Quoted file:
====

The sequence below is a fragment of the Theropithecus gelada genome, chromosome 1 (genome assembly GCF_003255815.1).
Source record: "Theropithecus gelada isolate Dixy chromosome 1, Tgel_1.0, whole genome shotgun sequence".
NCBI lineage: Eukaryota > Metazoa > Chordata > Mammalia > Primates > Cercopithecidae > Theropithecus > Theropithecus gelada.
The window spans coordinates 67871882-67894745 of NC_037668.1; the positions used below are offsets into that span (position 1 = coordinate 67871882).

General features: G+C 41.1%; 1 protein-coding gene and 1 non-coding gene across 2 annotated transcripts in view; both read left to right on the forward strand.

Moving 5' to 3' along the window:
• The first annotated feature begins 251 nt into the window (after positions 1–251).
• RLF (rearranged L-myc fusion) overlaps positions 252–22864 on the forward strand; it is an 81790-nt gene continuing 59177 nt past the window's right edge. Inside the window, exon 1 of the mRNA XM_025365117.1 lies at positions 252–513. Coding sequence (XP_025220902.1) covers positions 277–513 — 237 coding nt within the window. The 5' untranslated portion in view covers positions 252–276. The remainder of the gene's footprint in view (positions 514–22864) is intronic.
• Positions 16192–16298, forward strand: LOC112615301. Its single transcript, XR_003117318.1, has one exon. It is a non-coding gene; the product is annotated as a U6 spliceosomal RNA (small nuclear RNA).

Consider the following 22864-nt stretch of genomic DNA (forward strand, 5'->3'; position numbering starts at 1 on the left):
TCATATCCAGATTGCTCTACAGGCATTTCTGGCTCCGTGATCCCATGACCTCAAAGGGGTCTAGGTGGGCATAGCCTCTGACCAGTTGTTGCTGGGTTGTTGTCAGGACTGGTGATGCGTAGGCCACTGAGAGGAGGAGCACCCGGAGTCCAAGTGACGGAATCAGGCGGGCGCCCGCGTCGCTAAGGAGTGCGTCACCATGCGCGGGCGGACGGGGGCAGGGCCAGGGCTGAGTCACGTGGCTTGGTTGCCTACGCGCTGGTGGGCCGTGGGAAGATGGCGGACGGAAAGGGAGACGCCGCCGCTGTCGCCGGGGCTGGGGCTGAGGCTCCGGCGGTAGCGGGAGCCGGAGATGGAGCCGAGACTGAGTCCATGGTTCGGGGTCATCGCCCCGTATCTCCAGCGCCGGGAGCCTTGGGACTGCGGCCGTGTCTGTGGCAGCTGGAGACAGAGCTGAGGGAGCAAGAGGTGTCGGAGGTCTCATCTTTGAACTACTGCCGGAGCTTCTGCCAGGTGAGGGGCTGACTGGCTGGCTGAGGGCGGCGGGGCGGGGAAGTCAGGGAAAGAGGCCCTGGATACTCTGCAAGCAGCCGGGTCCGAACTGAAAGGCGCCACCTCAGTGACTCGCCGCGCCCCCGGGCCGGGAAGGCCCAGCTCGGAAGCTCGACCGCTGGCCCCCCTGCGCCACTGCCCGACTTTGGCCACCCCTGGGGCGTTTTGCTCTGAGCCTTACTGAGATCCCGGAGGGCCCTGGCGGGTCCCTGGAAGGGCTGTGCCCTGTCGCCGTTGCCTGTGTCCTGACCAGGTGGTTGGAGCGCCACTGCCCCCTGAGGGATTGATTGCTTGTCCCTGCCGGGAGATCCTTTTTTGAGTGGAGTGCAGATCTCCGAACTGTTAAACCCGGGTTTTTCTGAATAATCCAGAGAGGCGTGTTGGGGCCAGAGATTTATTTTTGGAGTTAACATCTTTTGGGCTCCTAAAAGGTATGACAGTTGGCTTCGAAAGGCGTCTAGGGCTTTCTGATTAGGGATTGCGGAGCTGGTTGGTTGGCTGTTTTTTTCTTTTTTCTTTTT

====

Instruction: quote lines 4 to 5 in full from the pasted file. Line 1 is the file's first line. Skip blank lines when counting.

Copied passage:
The window spans coordinates 67871882-67894745 of NC_037668.1; the positions used below are offsets into that span (position 1 = coordinate 67871882).

General features: G+C 41.1%; 1 protein-coding gene and 1 non-coding gene across 2 annotated transcripts in view; both read left to right on the forward strand.